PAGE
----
Traffic calming – An assessment of selected on-road chicane schemes

  • Published: TRL, 1998
  • Authors: I.A. Sayer, D.I. Parry and J.K. Barker
  • Date Added: 05 Feb 2013
  • Last Update: 25 Oct 2016
  • Format: html

Objectives:

To draw together and study all the available data concerning the design and effectiveness of chicanes installed on local highway authority and trunk roads over the past decade.

Methodology:

Data collected from 134 authorities and 49 chicane schemes representing the 7 most common types. Each scheme included between 1 and 10 chicanes, and in all 142 chicanes were studied. The schemes were analysed for vehicle speeds, traffic flows, RTIs, geometric design signing and costs.

Key Findings:

  • In 1995 60 per cent of all RTI casualties occurred in built up areas and approximately a third of these were vulnerable (pedestrian and cyclist) road users.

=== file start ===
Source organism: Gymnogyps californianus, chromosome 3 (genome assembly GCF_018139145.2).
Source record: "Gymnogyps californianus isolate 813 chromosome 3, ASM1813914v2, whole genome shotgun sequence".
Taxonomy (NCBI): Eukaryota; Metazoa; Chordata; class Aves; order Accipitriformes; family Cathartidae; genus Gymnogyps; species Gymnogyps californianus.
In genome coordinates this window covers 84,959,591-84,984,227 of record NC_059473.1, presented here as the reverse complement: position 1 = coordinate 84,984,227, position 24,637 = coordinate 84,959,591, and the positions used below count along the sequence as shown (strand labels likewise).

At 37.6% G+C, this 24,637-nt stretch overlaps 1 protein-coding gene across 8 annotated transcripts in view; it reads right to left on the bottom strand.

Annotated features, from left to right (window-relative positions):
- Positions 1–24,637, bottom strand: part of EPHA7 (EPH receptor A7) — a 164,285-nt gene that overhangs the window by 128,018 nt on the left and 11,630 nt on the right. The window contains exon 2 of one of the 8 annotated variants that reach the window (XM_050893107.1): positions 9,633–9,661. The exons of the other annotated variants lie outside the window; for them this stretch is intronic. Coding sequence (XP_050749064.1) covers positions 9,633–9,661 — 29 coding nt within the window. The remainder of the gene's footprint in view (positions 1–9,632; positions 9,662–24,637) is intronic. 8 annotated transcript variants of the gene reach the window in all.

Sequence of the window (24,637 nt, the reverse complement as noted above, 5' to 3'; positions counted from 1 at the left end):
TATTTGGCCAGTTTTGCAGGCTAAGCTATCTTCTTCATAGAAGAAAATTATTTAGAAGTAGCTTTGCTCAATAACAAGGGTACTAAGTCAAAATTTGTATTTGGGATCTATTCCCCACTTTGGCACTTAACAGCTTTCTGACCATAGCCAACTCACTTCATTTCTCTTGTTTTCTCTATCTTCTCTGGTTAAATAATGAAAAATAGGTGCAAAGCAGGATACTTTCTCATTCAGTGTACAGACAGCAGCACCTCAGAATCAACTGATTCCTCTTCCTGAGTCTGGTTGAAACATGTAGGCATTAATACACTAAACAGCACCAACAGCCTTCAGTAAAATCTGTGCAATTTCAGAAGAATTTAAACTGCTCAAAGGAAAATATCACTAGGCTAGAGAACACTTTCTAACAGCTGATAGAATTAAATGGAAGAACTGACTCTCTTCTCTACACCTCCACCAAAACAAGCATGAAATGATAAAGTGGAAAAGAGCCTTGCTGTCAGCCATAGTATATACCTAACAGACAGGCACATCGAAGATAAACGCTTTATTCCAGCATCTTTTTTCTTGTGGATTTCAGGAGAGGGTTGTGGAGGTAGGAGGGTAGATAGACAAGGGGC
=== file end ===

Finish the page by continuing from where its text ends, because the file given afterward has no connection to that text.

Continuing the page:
• Various types of horizontal deflections have been used in calming schemes to reduce traffic speed.

  • Chicanes installed in a large number of schemes on local and trunk roads, resulted in average speed reductions for mean and 85th percentile speeds were reduced of 12 mph at the chicanes.

  • Between chicanes, this reduction dropped to 7 mph. Two way chicanes appeared to achieve slightly smaller speed reductions that one way versions (5-7 mph higher).

  • Of the 17 schemes where before and after RTI data was available, an overall reduction in RTI frequency of 54 per cent (41.2 -19.0 RTIs per annum) was seen.

Themes:

Traffic calming, Horizontal deflection, Speed reduction,

Comments:

Another study of non physical measures by reviewing data from a reasonable number of schemes around the UK.

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